Android Low-Level System Architecture


Porting Android to Devices

Android provides you with the freedom to implement your own device specifications and the drivers to support them. The hardware abstraction layer (HAL) gives you a standard way to create software hooks in between the Android platform stack and your hardware. In addition, the Android operating system is open-sourced to help you through your device’s bringup.

To ensure that your devices maintain a high level of quality and offers a consistent experience for your users, they must must also pass the tests in the compatibility test suite (CTS). CTS ensures that anyone building a device meets a quality standard that ensures apps run reliabaly well and gives users a good experience. For more information, see the Compatibility section.

Android Low-Level System Architecture

Before you begin porting Android to your hardware, it is important to have an understanding of how Android works at a high level. Because your drivers and HAL code interact with many layers of Android code, this understanding can help you find your way through the many layers of code that are available to you through the AOSP (Android Open Source Project) source tree. The following diagram shows a system level view of how Android works:

Figure 1. Android System Architecture

Application framework

This is the level that most application developers concern themselves with. You should be aware of the APIs available to developers as many of them map 1:1 to the underlying HAL interfaces and can provide information as to how to implement your driver.

Binder IPC

The Binder Inter-Process Communication mechanism allows the application framework to cross process boundaries and call into the Android system services code. This basically allows high level framework APIs to interact with Android’s system services. At the application framework level, all of this communication is hidden from the developer and things appear to “just work.”

System services

Most of the functionality exposed through the application framework APIs must communicate with some sort of system service to access the underlying hardware. Services are divided into modular components with focused functionality such as the Window Manager, Search Service, or Notification Manager. System services are grouped into two buckets: system and media. The system services include things such as the Window or Notification Manager. The media services include all the services involved in playing and recording media.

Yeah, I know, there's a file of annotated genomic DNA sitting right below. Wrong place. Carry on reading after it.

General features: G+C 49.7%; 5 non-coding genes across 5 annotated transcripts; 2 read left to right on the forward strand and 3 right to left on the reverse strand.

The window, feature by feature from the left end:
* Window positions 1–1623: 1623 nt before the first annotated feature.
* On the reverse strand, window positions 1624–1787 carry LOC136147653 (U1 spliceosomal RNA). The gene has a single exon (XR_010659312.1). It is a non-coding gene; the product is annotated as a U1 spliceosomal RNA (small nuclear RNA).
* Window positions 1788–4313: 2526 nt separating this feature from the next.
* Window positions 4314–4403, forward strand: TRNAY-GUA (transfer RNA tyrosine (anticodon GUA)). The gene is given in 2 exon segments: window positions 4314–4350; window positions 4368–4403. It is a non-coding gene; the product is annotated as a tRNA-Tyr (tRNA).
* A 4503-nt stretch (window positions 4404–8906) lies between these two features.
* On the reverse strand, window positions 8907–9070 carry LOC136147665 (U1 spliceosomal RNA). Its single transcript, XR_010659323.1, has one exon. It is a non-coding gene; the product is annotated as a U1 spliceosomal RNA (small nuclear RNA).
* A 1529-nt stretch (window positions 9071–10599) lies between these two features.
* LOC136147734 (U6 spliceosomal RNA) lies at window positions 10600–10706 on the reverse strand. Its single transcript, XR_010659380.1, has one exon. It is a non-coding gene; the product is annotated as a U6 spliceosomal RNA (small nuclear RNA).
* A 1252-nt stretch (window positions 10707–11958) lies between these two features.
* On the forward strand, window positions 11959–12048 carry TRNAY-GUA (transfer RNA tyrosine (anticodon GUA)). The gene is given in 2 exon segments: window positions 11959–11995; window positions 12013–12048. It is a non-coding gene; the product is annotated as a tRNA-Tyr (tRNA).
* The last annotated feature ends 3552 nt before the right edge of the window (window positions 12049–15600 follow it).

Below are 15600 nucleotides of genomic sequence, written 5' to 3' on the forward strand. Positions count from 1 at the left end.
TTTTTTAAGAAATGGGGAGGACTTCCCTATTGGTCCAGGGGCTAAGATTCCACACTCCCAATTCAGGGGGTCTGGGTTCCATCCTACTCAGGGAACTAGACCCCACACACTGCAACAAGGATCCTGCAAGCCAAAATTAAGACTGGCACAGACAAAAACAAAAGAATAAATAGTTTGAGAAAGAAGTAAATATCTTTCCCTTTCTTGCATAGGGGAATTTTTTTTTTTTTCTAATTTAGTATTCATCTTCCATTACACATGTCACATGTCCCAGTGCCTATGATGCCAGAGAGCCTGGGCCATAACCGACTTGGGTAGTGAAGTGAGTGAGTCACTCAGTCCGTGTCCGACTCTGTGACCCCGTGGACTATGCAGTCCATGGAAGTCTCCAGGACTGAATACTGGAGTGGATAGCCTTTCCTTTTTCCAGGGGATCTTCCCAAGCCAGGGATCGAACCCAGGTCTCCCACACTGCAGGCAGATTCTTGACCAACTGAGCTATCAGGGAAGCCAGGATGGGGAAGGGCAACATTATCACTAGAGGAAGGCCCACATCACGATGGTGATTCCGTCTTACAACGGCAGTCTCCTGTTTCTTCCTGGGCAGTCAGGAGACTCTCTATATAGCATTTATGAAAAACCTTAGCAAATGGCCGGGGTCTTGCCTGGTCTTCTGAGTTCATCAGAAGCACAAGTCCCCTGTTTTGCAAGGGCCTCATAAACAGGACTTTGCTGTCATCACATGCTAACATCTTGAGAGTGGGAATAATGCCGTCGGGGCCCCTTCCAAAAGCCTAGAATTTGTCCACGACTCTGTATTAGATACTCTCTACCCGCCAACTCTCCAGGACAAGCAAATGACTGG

Hardware abstraction layer (HAL)

The HAL serves as a standard interface that allows the Android system to call into the device driver layer while being agnostic about the lower-level implementations of your drivers and hardware. You must implement the corresponding HAL (and driver) for the particular piece of hardware that your product provides. Android does not mandate a standard interaction between your HAL implementation and your device drivers, so you have free reign to do what is best for your situation. However, you must abide by the contract defined in each hardware-specific HAL interface for the Android system to be able to correctly interact with your hardware. HAL implementations are typically built into shared library modules (.so files).

Linux Kernel

For the most part, developing your device drivers is the same as developing a typical Linux device driver. Android uses a specialized version of the Linux kernel with a few special additions such as wakelocks, a memory management system that is more agressive in preserving memory, the Binder IPC driver, and other features that are important for a mobile embedded platform like Android. These additions have less to do with driver development than with the system’s functionality. You can use any version of the kernel that you want as long as it supports the required features, such as the binder driver. However, we recommend using the latest version of the Android kernel. For the latest Android kernel, see Building Kernels.


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